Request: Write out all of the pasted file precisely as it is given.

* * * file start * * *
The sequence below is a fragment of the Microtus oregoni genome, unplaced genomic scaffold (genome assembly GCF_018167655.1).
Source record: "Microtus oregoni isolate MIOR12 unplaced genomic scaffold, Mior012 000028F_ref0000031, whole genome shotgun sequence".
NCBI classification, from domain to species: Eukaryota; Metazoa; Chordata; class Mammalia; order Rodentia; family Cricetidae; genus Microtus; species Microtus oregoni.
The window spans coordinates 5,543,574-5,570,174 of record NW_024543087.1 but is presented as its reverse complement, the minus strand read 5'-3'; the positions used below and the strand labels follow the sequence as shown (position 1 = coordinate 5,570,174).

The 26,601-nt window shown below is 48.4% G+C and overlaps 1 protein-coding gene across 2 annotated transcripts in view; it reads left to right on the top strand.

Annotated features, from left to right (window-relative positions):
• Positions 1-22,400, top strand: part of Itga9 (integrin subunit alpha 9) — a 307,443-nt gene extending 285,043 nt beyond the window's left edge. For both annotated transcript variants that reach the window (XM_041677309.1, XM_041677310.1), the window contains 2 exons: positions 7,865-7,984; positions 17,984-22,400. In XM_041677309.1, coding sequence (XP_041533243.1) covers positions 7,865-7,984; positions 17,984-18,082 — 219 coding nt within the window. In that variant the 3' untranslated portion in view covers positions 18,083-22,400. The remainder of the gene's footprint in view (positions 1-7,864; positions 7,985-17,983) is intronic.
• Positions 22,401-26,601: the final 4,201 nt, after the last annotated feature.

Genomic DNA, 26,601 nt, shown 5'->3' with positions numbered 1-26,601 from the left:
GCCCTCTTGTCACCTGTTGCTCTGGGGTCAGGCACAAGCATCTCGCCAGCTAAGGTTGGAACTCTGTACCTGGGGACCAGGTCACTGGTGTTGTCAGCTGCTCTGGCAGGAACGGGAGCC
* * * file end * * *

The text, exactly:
The sequence below is a fragment of the Microtus oregoni genome, unplaced genomic scaffold (genome assembly GCF_018167655.1).
Source record: "Microtus oregoni isolate MIOR12 unplaced genomic scaffold, Mior012 000028F_ref0000031, whole genome shotgun sequence".
NCBI classification, from domain to species: Eukaryota; Metazoa; Chordata; class Mammalia; order Rodentia; family Cricetidae; genus Microtus; species Microtus oregoni.
The window spans coordinates 5,543,574-5,570,174 of record NW_024543087.1 but is presented as its reverse complement, the minus strand read 5'-3'; the positions used below and the strand labels follow the sequence as shown (position 1 = coordinate 5,570,174).

The 26,601-nt window shown below is 48.4% G+C and overlaps 1 protein-coding gene across 2 annotated transcripts in view; it reads left to right on the top strand.

Annotated features, from left to right (window-relative positions):
• Positions 1-22,400, top strand: part of Itga9 (integrin subunit alpha 9) — a 307,443-nt gene extending 285,043 nt beyond the window's left edge. For both annotated transcript variants that reach the window (XM_041677309.1, XM_041677310.1), the window contains 2 exons: positions 7,865-7,984; positions 17,984-22,400. In XM_041677309.1, coding sequence (XP_041533243.1) covers positions 7,865-7,984; positions 17,984-18,082 — 219 coding nt within the window. In that variant the 3' untranslated portion in view covers positions 18,083-22,400. The remainder of the gene's footprint in view (positions 1-7,864; positions 7,985-17,983) is intronic.
• Positions 22,401-26,601: the final 4,201 nt, after the last annotated feature.

Genomic DNA, 26,601 nt, shown 5'->3' with positions numbered 1-26,601 from the left:
GCCCTCTTGTCACCTGTTGCTCTGGGGTCAGGCACAAGCATCTCGCCAGCTAAGGTTGGAACTCTGTACCTGGGGACCAGGTCACTGGTGTTGTCAGCTGCTCTGGCAGGAACGGGAGCC